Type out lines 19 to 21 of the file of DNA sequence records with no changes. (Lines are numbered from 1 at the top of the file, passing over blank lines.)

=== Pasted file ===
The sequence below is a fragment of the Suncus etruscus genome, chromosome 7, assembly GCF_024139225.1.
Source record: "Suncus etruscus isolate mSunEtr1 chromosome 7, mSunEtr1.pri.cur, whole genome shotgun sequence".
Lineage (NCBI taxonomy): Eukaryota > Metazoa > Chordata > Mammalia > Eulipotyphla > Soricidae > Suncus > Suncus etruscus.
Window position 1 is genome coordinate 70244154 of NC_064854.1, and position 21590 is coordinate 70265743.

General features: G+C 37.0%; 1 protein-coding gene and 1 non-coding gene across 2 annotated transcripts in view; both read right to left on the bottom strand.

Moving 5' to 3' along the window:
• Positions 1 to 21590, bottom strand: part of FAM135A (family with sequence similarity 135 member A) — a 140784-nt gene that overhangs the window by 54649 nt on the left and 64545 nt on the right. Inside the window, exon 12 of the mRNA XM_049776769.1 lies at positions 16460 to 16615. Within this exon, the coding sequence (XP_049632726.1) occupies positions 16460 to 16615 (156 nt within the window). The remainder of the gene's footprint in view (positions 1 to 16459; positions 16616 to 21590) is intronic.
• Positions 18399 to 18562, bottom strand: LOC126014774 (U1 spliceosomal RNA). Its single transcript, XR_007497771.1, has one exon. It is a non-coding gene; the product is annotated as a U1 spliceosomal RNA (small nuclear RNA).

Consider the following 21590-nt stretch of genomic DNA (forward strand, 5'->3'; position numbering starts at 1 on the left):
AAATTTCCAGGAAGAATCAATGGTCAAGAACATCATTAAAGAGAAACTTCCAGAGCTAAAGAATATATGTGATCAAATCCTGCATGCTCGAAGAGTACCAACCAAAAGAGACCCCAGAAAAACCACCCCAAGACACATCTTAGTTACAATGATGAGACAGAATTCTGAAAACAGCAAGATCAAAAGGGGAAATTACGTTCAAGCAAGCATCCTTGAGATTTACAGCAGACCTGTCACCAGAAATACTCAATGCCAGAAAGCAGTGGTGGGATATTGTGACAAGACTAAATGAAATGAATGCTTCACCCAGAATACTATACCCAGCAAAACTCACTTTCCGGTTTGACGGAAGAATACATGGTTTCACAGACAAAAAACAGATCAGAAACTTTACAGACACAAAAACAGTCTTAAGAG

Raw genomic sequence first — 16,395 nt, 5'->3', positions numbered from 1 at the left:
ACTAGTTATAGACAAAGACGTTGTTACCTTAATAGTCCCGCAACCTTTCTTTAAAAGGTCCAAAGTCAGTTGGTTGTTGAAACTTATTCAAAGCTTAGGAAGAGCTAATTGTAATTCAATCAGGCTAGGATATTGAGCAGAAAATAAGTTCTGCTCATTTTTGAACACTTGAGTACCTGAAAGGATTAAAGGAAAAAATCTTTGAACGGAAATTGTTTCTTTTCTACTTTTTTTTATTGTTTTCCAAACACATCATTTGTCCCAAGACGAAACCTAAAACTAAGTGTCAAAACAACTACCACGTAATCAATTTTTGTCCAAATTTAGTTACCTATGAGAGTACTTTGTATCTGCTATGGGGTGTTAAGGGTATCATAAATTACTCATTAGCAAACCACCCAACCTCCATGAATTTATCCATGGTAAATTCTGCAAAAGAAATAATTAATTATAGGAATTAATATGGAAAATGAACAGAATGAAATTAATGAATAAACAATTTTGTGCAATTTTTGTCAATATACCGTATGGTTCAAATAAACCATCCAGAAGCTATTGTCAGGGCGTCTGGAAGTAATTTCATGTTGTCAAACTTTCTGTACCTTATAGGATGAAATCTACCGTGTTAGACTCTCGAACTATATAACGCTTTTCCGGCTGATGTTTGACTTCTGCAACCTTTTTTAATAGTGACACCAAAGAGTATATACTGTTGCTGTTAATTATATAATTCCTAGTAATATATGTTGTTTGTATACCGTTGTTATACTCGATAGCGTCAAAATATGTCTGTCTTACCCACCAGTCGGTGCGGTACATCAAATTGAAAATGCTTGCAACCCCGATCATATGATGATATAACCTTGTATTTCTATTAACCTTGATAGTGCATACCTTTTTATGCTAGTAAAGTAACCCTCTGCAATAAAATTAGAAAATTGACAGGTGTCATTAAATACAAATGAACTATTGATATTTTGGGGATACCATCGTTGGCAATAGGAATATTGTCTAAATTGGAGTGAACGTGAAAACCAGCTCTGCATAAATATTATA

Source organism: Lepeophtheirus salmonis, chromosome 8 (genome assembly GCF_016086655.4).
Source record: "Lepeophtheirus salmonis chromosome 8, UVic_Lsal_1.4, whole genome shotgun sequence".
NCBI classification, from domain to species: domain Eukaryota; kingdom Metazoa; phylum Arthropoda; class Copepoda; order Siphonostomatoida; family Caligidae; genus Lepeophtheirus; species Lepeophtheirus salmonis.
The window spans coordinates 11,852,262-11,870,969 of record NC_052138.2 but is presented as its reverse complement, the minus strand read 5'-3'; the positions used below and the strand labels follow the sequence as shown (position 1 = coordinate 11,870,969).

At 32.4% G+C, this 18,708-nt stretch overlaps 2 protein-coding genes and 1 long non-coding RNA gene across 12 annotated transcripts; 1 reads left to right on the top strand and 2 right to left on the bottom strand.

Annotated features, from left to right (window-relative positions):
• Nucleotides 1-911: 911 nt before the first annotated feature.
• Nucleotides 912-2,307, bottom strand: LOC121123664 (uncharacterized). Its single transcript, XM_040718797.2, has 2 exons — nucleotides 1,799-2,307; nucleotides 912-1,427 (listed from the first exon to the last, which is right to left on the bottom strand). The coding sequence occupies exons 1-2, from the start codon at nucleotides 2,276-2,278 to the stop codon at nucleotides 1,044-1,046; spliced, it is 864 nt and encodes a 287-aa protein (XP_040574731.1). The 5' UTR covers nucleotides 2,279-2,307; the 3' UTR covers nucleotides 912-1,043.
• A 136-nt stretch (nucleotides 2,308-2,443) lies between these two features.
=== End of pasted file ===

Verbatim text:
• Nucleotides 1-911: 911 nt before the first annotated feature.
• Nucleotides 912-2,307, bottom strand: LOC121123664 (uncharacterized). Its single transcript, XM_040718797.2, has 2 exons — nucleotides 1,799-2,307; nucleotides 912-1,427 (listed from the first exon to the last, which is right to left on the bottom strand). The coding sequence occupies exons 1-2, from the start codon at nucleotides 2,276-2,278 to the stop codon at nucleotides 1,044-1,046; spliced, it is 864 nt and encodes a 287-aa protein (XP_040574731.1). The 5' UTR covers nucleotides 2,279-2,307; the 3' UTR covers nucleotides 912-1,043.
• A 136-nt stretch (nucleotides 2,308-2,443) lies between these two features.